SB: Physical places can be extremely inspiring. I’m sure you know that dub music has also been an incredibly important influence for me. It might sound strange, but I often view the vastness and architecture of the forest as a grid with smaller units defined by particular trees—which is also how I envision the spatiality of dub.

WV: And what do you get from meditating on the forest as a grid, of being in the middle of it?

SB: It’s hard to describe, but when I look into the sky it sometimes explodes . . . All I know is that the forest for me is a space of vital importance—not to mention for the survival of our planet.

WV: I’ve meditated quite a bit on the forest in the past, but at the moment, I feel a similar attraction towards the Internet. In a sense, it’s like a huge forest too. The Internet also offers its own forms of ecstatic experience and infinity . . . not to mention the pure density of information. I’m currently working on an unofficial follow-up to GAS titled Rückverzauberung [“Re-enchantment”]. Here, my approach to making ambient music has become increasingly abstract—more amorphous and unbridled, rhythmically speaking. I’m trying to infiltrate various kinds of musical and visual material—audio samples, photo scans—imbuing them with a new kind of magic. It’s actually not so different from what I attempted to do with forest themes, but more free and radical than ever before.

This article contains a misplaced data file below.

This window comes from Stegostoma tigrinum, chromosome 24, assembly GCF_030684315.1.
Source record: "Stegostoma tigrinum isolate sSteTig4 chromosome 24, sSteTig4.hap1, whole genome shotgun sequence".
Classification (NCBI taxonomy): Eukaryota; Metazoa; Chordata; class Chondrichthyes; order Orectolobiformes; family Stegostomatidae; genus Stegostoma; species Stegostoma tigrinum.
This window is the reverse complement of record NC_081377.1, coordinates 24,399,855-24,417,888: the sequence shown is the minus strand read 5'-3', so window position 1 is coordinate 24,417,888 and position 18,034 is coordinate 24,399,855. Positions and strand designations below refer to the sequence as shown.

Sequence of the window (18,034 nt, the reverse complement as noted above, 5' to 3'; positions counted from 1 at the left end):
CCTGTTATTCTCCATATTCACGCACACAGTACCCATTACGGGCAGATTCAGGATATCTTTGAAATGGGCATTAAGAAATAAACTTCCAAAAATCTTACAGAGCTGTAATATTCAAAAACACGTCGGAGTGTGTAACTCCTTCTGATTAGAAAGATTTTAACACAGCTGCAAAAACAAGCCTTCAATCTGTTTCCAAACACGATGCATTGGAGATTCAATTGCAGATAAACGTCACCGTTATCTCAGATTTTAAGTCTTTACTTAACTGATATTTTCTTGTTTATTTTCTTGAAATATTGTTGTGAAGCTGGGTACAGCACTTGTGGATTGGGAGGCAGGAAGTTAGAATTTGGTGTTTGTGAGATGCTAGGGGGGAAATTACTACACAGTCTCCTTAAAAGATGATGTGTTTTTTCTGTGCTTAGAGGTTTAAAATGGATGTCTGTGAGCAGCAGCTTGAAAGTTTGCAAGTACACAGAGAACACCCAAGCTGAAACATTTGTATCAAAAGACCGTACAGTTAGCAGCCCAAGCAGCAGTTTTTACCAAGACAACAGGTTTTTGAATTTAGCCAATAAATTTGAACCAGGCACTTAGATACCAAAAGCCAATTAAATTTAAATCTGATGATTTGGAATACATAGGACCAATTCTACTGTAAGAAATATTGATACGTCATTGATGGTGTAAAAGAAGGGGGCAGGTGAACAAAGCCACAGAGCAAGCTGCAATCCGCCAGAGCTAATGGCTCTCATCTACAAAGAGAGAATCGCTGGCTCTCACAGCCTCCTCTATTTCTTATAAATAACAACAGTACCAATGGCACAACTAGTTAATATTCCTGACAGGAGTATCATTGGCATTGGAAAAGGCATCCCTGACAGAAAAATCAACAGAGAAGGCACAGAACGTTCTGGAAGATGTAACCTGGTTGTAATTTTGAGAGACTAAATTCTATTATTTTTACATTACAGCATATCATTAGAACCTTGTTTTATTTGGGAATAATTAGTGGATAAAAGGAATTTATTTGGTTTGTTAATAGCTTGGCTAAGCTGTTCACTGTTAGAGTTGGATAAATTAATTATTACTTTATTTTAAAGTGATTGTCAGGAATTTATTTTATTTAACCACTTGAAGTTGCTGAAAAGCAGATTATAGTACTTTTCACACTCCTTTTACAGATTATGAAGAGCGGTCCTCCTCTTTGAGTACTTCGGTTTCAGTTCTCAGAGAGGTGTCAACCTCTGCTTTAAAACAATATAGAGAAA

SB: I feel like I’m doing something very similar in terms of reinterpreting a given musical space. It’s important to stress the fact that dub “space”—like any musical or artistic genre—should not be understood as confined to specific elements. The same goes for physical space. I mean, Berlin after the fall of the Wall had empty spaces and places that were extremely important for inspiring new perspectives, new visions, new art. Physical space gets recast, or re-enchanted, as you say. Using dub methods to create space—like I do in my music—is inspired by looking at details in an unfinished city as well as watching a green valley. The beautiful thing about having nature as a point of reference is that art is endless like nature is endless. Like Sun Ra said: space is the place. And since we’re again on the topic of nature: What was the idea behind naming your new project with Jörg Burger “Mohn” [“Poppy”]?

WV: First, I agree that dub “space” is unlimited. Also, if you see dub as a science of echo and reverb, then it makes sense to see the mountains as the original dub “space”. In regards to Mohn, let me remind you that I like being seen as a man of the now, and of contradiction and conflict. I love seeing something abstract or digital in nature, and vice versa. I associate “Mohn” with all things slow and narcotic. Of course, I wouldn’t object to the association with opium dens. At the same time, Mohn is about music that’s extremely mathematic and complex. I see a different aesthetic level emerging when I combine the narcotic and the mathematic—one that’s characterized by my new interest in non-nature related fields, especially the digits “1” and “0” that define our digital world. For me using pure Ableton or Photoshop plug-ins can lead to really interesting results without combining them with anything analog. I think it all depends how you use them. It’s not important if I work with analog or digital material. I always oscillate between strictly mathematical structures and wild unquantized improvisation—playing my sampler with my tongue like Jimi Hendrix his guitar.